Interior architect Sarah Trotter wears many hats. She leads design practice Hearth Studio focusing on residential and hospitality projects. She’s also one half of food blogging duo Trotski & Ash, teaming up with writer pal Romy Ash to create seasonal recipes for The Guardian online.
Then, she heads up Groupwork, where she engages various architects, artists and makers on a project-by-project basis to design and develop objects, fittings and surfaces, bringing an element of beauty and materiality to often overlooked or uncelebrated fixtures.
Trotter began work on Groupwork’s third project in September 2013 when she answered a submissions call out for The Other Hemisphere exhibition, showcasing Australian design at Milan Design Week 2014. “The brief I set for us was to create a bathroom storage system that could be used in wet areas and that was modular and flexible,” Trotter says. Simplify is the result – a collaboration with Melbourne-based architect Murray Barker and artist Esther Stewart.
“We looked at old fixtures and fittings from the 1920s, rail systems and soap holders. It was also important to the exhibition brief that our objects were sustainably focussed – creating minimal waste and using materials with longevity,” Trotter says.
The design begins with a brass towel rail, which stands alone in function and acts as a frame to add or subtract multi-purpose building blocks. Through altering orientation and combination, the pieces can fit together to make a small shelf or remain as individual blocks or storage vessels.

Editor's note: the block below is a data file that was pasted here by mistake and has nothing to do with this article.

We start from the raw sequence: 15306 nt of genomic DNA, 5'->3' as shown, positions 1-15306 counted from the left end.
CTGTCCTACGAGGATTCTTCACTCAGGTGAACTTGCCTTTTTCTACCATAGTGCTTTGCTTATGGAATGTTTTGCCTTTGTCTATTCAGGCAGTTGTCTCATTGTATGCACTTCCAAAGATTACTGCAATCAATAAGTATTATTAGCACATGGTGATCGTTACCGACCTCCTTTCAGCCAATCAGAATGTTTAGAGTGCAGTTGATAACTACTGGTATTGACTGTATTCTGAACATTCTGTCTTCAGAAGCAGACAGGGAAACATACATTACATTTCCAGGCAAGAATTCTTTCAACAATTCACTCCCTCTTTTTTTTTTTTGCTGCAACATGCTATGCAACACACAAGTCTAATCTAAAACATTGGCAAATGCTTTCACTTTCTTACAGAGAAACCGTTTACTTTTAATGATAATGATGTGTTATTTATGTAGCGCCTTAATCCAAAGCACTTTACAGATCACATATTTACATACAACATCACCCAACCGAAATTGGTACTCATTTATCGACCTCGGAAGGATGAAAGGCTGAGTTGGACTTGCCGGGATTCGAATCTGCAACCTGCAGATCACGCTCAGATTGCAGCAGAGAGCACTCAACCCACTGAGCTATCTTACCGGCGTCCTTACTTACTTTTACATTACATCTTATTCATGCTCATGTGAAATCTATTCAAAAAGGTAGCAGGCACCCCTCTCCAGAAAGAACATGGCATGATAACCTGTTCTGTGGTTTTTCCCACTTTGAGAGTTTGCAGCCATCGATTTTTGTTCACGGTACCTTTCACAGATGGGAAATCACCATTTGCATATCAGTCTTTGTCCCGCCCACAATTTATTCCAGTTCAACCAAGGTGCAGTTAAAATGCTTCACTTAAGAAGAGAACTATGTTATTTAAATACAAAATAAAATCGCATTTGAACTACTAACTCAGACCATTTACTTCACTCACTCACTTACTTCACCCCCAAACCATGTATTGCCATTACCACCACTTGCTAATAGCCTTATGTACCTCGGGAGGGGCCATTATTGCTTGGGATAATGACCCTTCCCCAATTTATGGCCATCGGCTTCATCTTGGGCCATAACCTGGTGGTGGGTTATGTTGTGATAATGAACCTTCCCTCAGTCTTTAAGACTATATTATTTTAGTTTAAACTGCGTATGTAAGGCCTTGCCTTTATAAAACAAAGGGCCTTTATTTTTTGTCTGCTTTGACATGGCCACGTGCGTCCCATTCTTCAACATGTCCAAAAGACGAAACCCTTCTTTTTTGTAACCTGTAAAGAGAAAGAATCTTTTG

Requiring only two wall penetrations, the rail is easy to install and designed to be versatile across various pockets within the home, like a kitchen or bedroom. “This product was designed with small spaces in mind, giving a small bathroom a place for a bottle of soap, somewhere to hold your jewellery and bobby pins, without really needing a bench or cupboard.”
Trotter signals keeping manufacturing within Australia and working with progressive suppliers as central to Groupwork’s production. “We had assistance for the prototype by friends Wingnut & Co., who helped us with the beautiful oak vessel and block. We had a hard time finding someone to make our bluestone block, and we ended up begging a gravestone mason to make it for us! We’re now working closely with Maddie from Studio Twocan on our new block offering based on our bluestone block. It’s very important to me that Groupwork supports young makers in Melbourne where we can.”
Project 004 entitled For School: Personal Desk was showcased at Tokyo Design Week last year in an exhibition curated by Sarah K and Bree Claffey. For this collaboration, Trotter engaged Kyneton-based metalsmiths Rowsaan to make the brass clips and basket by hand (which molds to the user’s knees), while Alex Rains crafted the wooden top.
“We are very conscious of making objects that will last, that are very good quality. We want these items to be something that will patina over time and show the years of use,” Trotter says.